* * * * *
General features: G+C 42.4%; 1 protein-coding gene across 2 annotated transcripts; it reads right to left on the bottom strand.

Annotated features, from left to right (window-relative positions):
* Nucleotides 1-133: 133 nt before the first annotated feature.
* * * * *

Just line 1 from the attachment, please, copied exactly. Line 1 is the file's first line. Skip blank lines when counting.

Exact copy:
General features: G+C 42.4%; 1 protein-coding gene across 2 annotated transcripts; it reads right to left on the bottom strand.